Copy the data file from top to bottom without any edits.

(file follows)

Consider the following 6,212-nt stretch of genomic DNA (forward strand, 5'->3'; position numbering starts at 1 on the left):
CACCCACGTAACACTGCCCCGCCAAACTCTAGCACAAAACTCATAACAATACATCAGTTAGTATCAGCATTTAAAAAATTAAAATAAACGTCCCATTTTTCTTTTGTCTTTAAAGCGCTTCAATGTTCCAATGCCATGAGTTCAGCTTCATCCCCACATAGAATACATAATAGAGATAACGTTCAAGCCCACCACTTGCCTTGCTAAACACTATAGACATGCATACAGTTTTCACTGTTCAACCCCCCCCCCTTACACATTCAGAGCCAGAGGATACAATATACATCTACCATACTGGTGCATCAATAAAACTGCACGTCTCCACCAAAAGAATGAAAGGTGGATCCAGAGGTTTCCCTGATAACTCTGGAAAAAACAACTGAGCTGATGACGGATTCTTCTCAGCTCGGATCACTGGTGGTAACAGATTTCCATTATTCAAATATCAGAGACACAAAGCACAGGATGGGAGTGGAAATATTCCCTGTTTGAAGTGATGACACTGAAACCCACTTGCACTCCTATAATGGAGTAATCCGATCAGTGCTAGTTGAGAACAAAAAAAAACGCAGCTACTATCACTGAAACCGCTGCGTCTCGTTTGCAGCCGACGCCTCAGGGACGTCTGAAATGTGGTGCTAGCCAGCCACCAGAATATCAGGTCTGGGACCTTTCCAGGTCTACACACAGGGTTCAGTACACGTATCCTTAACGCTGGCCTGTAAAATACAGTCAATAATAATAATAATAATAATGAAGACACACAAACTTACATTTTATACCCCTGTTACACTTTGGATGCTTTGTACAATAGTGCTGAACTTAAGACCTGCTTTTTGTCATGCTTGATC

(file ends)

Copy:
Consider the following 6,212-nt stretch of genomic DNA (forward strand, 5'->3'; position numbering starts at 1 on the left):
CACCCACGTAACACTGCCCCGCCAAACTCTAGCACAAAACTCATAACAATACATCAGTTAGTATCAGCATTTAAAAAATTAAAATAAACGTCCCATTTTTCTTTTGTCTTTAAAGCGCTTCAATGTTCCAATGCCATGAGTTCAGCTTCATCCCCACATAGAATACATAATAGAGATAACGTTCAAGCCCACCACTTGCCTTGCTAAACACTATAGACATGCATACAGTTTTCACTGTTCAACCCCCCCCCCTTACACATTCAGAGCCAGAGGATACAATATACATCTACCATACTGGTGCATCAATAAAACTGCACGTCTCCACCAAAAGAATGAAAGGTGGATCCAGAGGTTTCCCTGATAACTCTGGAAAAAACAACTGAGCTGATGACGGATTCTTCTCAGCTCGGATCACTGGTGGTAACAGATTTCCATTATTCAAATATCAGAGACACAAAGCACAGGATGGGAGTGGAAATATTCCCTGTTTGAAGTGATGACACTGAAACCCACTTGCACTCCTATAATGGAGTAATCCGATCAGTGCTAGTTGAGAACAAAAAAAAACGCAGCTACTATCACTGAAACCGCTGCGTCTCGTTTGCAGCCGACGCCTCAGGGACGTCTGAAATGTGGTGCTAGCCAGCCACCAGAATATCAGGTCTGGGACCTTTCCAGGTCTACACACAGGGTTCAGTACACGTATCCTTAACGCTGGCCTGTAAAATACAGTCAATAATAATAATAATAATAATGAAGACACACAAACTTACATTTTATACCCCTGTTACACTTTGGATGCTTTGTACAATAGTGCTGAACTTAAGACCTGCTTTTTGTCATGCTTGATC